Black Widow (2021) - Between redemption and a little too late to give Natasha her dues


*this article contains spoilers for "Black Widow" (2021)*

The best part of my life was fake.

(Yelena Belova)

Ye of little faith. Finally, the last hurrah of Natasha is here. And for me, it feels a little too late although it's filled to the brim with right intentions and all that Kevin Feige and the Marvel machine can put together for the Avengers constantly forgotten hero.

A friend asked me if this movie is worth his time and as a I type this now, all I can think about is exactly what I told him. I enjoyed: the intro with the cover of "Smells like teen spirit" infused into the tale of young Natasha - played by Ever Anderson aka the daughter of Milla Jovovich and Paul W.S. Anderson - a cover eternally used on movie tributes on YouTube for the Avengers - David Harbour's take of Alexei aka Red Guardian, so over the top that is perfectly delightful, Rachel Weisz as a the mother figure and older generation of the Black Widow's project and Florence Pugh as new comer Yelena Belova, rehashing the little sister trope she played in "Little Women" and "Fighting with my family".

This is it, this is what I liked and this is what is worth the movie ticket price or the extra payment for Disney+.

Scarlett Johansson is finally given the chance to tell an origin story and a chapter in between the Civil War and Infinity War narrative in order to bring some sort of closure to a character who was so easily discarded in the economy of who lives and who dies in Avengers Endgame. 

After many months of pondering, yes, the bargain struck on Vormir feels cheap for one of the original six in the Avengers. Natasha deserved to be part of the big assemble squad during the climatic final act in Endgame. Natasha deserved this movie sooner and Natasha deserved better that the whole "we have to make a cut, who lives and who dies". And this movie acts like the proverbial knife twisted in the gut.

What this movie also offers is the launch pad for Yelena. The future Black Widow for the future whatever the Hell, MCU will put together as Avengers 2.0 generation. What we know so far is that she is part of the Hawkeye mini series and by judging the end credit scene (yup, this movie has one, stick until the very end of the movie), one might know by now the fate of Hawkeye. However, Feige mentioned that the future of MCU will no longer be on multiple movie deal contracts, keeping actors tied to the mother ship until the end of Phase 4 or 5 or whatever. It's a brave new world we're living and there are many unknows ahead.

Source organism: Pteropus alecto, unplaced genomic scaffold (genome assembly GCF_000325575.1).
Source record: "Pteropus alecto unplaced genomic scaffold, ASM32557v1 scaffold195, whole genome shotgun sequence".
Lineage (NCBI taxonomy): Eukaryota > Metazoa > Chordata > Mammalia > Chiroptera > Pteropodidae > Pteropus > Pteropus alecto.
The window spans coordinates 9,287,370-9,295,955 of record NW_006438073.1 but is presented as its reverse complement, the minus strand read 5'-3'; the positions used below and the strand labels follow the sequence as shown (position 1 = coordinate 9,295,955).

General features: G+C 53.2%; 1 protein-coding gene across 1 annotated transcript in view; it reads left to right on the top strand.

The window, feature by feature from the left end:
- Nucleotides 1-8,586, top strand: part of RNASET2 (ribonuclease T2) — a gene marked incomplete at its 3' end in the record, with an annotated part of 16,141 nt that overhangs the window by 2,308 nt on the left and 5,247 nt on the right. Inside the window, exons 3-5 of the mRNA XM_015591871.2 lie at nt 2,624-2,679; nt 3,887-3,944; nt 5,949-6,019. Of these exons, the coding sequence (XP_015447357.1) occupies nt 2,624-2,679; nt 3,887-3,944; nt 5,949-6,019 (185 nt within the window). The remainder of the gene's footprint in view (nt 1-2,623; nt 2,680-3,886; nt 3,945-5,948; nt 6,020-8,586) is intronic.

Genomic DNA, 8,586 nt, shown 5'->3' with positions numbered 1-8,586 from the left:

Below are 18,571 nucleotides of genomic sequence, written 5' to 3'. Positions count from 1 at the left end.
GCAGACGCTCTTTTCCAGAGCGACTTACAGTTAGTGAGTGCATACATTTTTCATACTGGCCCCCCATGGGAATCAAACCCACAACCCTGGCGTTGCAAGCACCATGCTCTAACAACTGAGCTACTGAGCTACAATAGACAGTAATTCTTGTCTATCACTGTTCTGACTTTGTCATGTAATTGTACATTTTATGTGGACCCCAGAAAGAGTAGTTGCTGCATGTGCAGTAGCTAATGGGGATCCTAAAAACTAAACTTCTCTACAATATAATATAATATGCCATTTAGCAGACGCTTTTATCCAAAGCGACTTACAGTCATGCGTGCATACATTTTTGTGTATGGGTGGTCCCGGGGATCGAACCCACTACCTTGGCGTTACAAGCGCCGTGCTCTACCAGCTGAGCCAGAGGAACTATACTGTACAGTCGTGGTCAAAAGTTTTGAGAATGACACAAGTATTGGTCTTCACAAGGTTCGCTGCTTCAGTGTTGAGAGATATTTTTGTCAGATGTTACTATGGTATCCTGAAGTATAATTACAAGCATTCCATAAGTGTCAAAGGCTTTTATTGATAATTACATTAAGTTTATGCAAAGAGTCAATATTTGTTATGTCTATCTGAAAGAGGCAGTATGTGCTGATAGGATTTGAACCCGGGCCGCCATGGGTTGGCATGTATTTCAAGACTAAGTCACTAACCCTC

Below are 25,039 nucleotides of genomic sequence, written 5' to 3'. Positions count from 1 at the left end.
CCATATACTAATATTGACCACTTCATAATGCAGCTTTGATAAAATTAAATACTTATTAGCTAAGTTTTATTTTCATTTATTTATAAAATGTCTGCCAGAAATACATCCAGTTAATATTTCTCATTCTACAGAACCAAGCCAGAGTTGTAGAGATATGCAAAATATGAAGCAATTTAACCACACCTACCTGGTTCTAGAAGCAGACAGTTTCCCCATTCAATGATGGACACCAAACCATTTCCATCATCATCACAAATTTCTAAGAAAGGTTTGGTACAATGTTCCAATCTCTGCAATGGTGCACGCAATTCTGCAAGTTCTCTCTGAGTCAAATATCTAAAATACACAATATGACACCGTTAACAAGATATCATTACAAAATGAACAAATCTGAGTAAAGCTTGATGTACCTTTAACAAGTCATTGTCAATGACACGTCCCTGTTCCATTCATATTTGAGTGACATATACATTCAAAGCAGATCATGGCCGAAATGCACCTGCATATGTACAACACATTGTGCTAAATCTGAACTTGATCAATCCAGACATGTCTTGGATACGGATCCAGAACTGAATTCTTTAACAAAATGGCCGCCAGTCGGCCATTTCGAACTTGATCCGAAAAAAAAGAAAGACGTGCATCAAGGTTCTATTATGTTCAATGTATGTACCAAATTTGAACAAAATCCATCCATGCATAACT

And maybe you are wondering how the bad guy is faring so far in the movie? The evil mastermind is one Dreykov (Ray Winstone) and if you feel his name has a certain ring to it, it's because it all ties with Avengers (2012) and the whole Budapest insanity. And if many had some hopes of a decent villain, don't get your hopes too high. He is your standard MCU villain, somewhere in between the guy from the first Ant-Man and the Dark Elf of Thor the Dark World (yeah, that bad and that bland). It's a shame because in the context of the Red Room and the promises of wow and omg, he is duller that many villain of the week presences in '90s TV shows. The gimmick when the final act wants you to gasp and say OMG it's so obvious, right under your nose, it loses momentum and it me made lose interest.

The eternal themes of family, sibling, daddy issues and mommy issues are cramped into the script and again, it feels this could have been explored better if maybe Agent Carter had had a third season dedicated to the rise of the Red Room and maybe, just maybe, we have seen Melina trained by Dot (aka the bad ass villain in Agent Carter) but like with so many potentially good plots laid to waste, the Red Room and the Widows program because merely a ploy to tie as many as they can loose ends for Natasha.

One navigates through this movie with sentiments of what could have been and what one hopes it might be offered to Yelena in terms of story development.  Because MCU did wrong on Natasha. This movie shows it clearly. It gave her the last hurrah but left behind so many stories that could have been.

So I turn back to the question my friend asked me. Is this movie worthy of our time? It's a decent popcorn movie, with a nice intro (again, I saw plenty of Red Room tribute music videos on YouTube and this cover is well used in many fandoms) and a supporting cast knowing how to play into the eternally played tropes used and delivered by MCU. 

It all feels, down to the end credit scene like we're starting this rollercoaster one again and this time, we have movies and limited TV series and we might have another decade ahead of preparing for that big badass final battle. The Original Six had heart and chemistry, what lies can only keep them fingers crossed, hope for the best and expect the same formula. Nothing has changed really, it's the same game and for now, for me, it feels it has lost its heart.


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